• 2018-07
  • 2019-04
  • 2019-05
  • 2019-06
  • 2019-07
  • 2019-08
  • 2019-09
  • 2019-10
  • 2019-11
  • 2019-12
  • 2020-01
  • 2020-02
  • 2020-03
  • 2020-04
  • 2020-05
  • 2020-06
  • 2020-07
  • br Risk of bleeding complications


    Risk of bleeding complications with dual antiplatelet agents Dual antiplatelet therapy (DAPT) with combined aspirin and clopidogrel has become a standard treatment after percutaneous coronary intervention (PCI). Recent studies have examined the impact of such therapy on the incidence of bleeding complications after CIED surgery. Dreger et al. did not notice an increased risk of clinically relevant hematoma when a drainage system was applied [29]. However, several other studies have demonstrated a consistently higher risk of bleeding complications in these patients. Wiegand et al. reported that the use of DAPT was highly predictive for intraoperative bleeding and pocket hematoma in patients who have undergone ldk378 and defibrillator implantation, while aspirin monotherapy did not appear to have a significant impact on bleeding complications [8]. Tompkins et al. demonstrated that patients on DAPT had a significantly increased bleeding risk as compared with controls (7.2% vs. 1.6%; p=0.004), while bleeding risk was only marginally higher in patients taking aspirin alone (3.9% vs. 1.6%, p=0.078) [11]. Thal et al. noted that more patients with hematoma were on DAPT than warfarin therapy alone, and those with the highest incidence of hematoma (40%) were on DAPT combined with warfarin [30]. Kutinsky et al. reported the incidence of pocket hematoma after CIED surgery: aspirin 4.2%, warfarin 6.9%, warfarin+aspirin 10.3%, clopidogrel11.1%, DAPT 24.2%, and warfarin+DAPT 9.5% [31]. Clopidogrel use was one of the predictors of pocket hematoma, while aspirin monotherapy did not seem to have a significant impact on bleeding complications. In the meta-analysis by Bernard et al., bleeding event rates were 2.2% for no therapy, 2.5% for warfarin held, 2.8% for warfarin continued, 3.9% for single antiplatelet therapy, 9.4% for DAPT and 14.6% for heparin bridging strategy (Fig. 1) [23].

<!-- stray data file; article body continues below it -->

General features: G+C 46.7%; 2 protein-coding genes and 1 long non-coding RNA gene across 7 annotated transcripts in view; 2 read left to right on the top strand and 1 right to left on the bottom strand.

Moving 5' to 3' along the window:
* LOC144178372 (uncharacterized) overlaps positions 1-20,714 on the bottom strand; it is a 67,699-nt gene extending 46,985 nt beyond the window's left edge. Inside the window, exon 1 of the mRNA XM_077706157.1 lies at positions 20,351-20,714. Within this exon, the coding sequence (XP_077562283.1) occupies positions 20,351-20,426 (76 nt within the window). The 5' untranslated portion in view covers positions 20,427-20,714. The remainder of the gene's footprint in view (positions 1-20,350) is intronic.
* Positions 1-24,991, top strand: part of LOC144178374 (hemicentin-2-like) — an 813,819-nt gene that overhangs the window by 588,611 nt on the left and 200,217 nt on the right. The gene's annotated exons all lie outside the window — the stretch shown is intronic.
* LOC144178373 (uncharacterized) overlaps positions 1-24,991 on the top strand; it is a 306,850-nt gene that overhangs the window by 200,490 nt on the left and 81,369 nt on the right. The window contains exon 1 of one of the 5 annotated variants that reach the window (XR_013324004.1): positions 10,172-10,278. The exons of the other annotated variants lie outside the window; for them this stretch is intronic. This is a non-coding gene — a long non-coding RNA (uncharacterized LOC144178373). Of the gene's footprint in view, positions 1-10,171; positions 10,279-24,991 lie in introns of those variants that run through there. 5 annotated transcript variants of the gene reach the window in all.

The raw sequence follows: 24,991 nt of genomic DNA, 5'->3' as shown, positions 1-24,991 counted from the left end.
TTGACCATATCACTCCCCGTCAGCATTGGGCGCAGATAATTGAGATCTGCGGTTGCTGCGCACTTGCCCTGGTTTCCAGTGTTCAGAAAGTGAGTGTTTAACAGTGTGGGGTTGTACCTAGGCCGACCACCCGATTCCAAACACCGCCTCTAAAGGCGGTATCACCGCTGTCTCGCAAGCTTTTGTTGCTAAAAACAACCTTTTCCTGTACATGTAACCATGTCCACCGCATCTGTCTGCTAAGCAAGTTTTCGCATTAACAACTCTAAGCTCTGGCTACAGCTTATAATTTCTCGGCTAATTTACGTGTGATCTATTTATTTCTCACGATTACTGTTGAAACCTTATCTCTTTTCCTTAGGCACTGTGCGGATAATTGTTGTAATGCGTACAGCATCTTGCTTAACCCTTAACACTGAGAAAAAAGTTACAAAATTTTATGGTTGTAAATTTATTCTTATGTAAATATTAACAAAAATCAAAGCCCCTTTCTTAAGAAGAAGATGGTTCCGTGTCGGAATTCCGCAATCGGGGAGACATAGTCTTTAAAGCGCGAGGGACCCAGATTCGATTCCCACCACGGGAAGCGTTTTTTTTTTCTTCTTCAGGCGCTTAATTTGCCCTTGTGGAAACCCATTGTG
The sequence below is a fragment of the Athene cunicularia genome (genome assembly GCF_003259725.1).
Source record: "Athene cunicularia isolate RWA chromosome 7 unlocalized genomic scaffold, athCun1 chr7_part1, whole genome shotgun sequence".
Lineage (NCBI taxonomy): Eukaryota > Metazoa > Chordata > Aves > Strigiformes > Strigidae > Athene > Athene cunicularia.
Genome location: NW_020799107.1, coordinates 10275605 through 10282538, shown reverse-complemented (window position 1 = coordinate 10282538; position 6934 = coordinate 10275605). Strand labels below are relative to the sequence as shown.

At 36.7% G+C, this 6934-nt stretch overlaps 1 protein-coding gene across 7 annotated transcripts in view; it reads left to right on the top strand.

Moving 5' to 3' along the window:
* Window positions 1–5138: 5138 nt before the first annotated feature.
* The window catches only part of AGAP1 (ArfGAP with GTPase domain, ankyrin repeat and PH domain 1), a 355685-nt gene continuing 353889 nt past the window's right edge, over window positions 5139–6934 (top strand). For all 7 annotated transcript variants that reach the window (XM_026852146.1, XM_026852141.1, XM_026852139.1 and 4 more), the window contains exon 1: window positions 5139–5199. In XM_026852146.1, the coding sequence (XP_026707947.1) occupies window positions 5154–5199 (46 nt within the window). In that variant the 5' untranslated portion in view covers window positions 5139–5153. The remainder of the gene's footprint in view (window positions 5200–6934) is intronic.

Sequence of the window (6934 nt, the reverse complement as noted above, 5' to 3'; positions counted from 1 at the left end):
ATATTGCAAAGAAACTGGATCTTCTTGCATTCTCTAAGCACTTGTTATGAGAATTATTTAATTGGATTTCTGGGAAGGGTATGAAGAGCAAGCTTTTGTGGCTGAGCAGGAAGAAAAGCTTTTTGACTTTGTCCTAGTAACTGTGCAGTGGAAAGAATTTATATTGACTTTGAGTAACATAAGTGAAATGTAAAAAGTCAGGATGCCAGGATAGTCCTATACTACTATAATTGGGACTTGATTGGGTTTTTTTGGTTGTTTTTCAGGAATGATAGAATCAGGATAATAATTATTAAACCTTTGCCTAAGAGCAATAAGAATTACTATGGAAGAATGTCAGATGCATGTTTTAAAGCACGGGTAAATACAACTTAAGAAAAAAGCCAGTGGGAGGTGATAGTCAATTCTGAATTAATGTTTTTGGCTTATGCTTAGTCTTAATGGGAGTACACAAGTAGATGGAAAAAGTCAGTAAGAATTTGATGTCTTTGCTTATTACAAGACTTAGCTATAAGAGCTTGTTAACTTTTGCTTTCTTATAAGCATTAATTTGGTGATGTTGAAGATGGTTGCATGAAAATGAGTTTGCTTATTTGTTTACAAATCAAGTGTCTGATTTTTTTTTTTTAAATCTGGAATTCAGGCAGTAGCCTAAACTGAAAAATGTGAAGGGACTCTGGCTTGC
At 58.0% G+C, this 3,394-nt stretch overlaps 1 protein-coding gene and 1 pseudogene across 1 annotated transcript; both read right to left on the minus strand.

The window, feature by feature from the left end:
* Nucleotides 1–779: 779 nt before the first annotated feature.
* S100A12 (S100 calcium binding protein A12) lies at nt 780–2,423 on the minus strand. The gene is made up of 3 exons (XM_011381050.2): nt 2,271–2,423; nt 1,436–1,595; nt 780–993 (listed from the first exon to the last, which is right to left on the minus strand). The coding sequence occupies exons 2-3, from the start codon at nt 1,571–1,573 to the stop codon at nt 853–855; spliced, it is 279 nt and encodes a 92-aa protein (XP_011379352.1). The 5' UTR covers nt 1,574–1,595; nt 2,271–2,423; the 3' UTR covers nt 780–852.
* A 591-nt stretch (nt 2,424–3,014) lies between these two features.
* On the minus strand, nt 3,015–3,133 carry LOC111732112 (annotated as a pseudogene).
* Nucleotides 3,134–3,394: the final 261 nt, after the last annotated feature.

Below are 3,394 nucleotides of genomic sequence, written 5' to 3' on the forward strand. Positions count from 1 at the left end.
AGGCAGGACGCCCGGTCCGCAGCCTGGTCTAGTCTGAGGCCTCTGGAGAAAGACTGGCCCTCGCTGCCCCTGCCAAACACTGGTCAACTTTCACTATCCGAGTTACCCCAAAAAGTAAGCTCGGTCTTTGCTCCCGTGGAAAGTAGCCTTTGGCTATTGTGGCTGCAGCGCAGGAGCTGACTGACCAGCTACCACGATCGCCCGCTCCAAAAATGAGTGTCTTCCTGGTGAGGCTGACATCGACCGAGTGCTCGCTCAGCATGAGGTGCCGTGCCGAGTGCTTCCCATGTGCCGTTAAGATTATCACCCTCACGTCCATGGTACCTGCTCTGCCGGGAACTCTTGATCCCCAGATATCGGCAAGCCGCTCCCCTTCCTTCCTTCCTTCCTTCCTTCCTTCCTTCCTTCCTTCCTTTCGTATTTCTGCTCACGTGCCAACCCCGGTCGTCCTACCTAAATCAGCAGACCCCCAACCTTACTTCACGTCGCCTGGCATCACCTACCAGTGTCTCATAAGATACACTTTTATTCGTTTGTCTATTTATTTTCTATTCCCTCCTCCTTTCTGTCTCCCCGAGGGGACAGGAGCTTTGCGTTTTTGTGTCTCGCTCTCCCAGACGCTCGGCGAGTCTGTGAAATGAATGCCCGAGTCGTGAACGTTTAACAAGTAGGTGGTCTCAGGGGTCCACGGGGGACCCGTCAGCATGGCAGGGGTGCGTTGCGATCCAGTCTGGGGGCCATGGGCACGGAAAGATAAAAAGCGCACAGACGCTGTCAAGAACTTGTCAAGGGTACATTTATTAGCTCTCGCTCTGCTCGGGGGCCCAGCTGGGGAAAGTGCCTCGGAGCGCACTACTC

Empirical approaches to reduce the perioperative bleeding complications We previously reported that chronic kidney disease was an independent risk factor for pocket hematoma after CIED implantation, probably due to a higher bleeding tendency in these patients [32]. A recent report from a prospective, multicenter registry confirmed that HAS-BLED score predicted bleedings during bridging of chronic oral anticoagulation [33]. Such data are not available in patients on continuous warfarin therapy undergoing CIED surgery. There is hope that improvement in patient co-morbidities, by aggressively treating the underlying diseases, will lead to a lower risk of postoperative bleeding complications. It is important to coordinate the timing of elective PCI and device surgery. Elective PCI should be postponed if possible after device surgery to avoid DAPT in the immediate postoperative period. Target vein venography could be used more frequently if the patient has preserved renal function. Contrast subclavian and auxillary venogram provides a clear anatomical picture and facilitates direct venopuncture [34]. We propose the use of a micropuncture technique to reduce the severity of bleeding in case of inadvertent arterial punctures [35]. A generator pocket formed between the deep fascia and the pectoral muscle probably has less bleeding risk than an intramuscular pocket, however, there are no comparative data to draw clear conclusions. Although the fibrous capsule surrounding the CIED generator often has ample vascular supply and may prone to bleed than new implantation, there is no controlled study available for comparison. In a multicenter prospective study of complications related to CIED generator replacement, Pooles et al. reported the rates of hematoma requiring surgical evacuation were 0.7% in patients had generator change only and significantly higher at 1.5% in those with upgrade and transvenous lead additions [36]. Careful intraoperative hemostasis is crucial, especially if the patient is on the continued warfarin therapy. We usually avoid the practice of temporary placement of gauzes into the pocket during the operation to decrease the risk of delayed bleeding and hematoma formation after pocket closure. Application of sterile pressure dressings on the wound is a common practice although its duration and effectiveness have not been studied. Finally, the practice of sealants injected into the pocket before incision closure remains to be controversial [21,37].